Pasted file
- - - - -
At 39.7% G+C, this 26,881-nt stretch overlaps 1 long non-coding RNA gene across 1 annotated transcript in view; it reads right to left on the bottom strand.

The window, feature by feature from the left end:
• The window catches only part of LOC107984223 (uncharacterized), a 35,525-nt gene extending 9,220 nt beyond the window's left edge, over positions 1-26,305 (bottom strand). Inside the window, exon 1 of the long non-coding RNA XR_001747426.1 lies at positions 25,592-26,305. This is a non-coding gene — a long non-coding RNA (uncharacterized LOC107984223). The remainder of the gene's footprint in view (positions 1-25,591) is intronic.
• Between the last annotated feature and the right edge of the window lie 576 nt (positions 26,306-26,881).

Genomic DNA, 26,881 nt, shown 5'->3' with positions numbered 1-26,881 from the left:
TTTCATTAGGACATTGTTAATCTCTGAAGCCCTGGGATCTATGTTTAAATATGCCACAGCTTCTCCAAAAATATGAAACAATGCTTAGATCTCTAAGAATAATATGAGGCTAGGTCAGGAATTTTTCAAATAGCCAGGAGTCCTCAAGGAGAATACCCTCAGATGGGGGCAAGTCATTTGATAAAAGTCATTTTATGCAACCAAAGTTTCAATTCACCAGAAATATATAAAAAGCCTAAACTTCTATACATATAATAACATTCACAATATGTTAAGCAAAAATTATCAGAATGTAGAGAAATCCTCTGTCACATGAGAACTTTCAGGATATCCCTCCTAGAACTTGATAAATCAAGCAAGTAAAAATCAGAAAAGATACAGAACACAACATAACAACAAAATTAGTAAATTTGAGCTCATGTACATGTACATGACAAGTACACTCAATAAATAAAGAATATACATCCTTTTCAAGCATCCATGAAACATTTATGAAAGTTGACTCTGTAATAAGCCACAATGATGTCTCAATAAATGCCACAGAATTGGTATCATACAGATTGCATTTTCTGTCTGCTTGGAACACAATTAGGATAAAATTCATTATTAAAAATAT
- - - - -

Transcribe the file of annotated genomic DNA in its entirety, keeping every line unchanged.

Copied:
At 39.7% G+C, this 26,881-nt stretch overlaps 1 long non-coding RNA gene across 1 annotated transcript in view; it reads right to left on the bottom strand.

The window, feature by feature from the left end:
• The window catches only part of LOC107984223 (uncharacterized), a 35,525-nt gene extending 9,220 nt beyond the window's left edge, over positions 1-26,305 (bottom strand). Inside the window, exon 1 of the long non-coding RNA XR_001747426.1 lies at positions 25,592-26,305. This is a non-coding gene — a long non-coding RNA (uncharacterized LOC107984223). The remainder of the gene's footprint in view (positions 1-25,591) is intronic.
• Between the last annotated feature and the right edge of the window lie 576 nt (positions 26,306-26,881).

Genomic DNA, 26,881 nt, shown 5'->3' with positions numbered 1-26,881 from the left:
TTTCATTAGGACATTGTTAATCTCTGAAGCCCTGGGATCTATGTTTAAATATGCCACAGCTTCTCCAAAAATATGAAACAATGCTTAGATCTCTAAGAATAATATGAGGCTAGGTCAGGAATTTTTCAAATAGCCAGGAGTCCTCAAGGAGAATACCCTCAGATGGGGGCAAGTCATTTGATAAAAGTCATTTTATGCAACCAAAGTTTCAATTCACCAGAAATATATAAAAAGCCTAAACTTCTATACATATAATAACATTCACAATATGTTAAGCAAAAATTATCAGAATGTAGAGAAATCCTCTGTCACATGAGAACTTTCAGGATATCCCTCCTAGAACTTGATAAATCAAGCAAGTAAAAATCAGAAAAGATACAGAACACAACATAACAACAAAATTAGTAAATTTGAGCTCATGTACATGTACATGACAAGTACACTCAATAAATAAAGAATATACATCCTTTTCAAGCATCCATGAAACATTTATGAAAGTTGACTCTGTAATAAGCCACAATGATGTCTCAATAAATGCCACAGAATTGGTATCATACAGATTGCATTTTCTGTCTGCTTGGAACACAATTAGGATAAAATTCATTATTAAAAATAT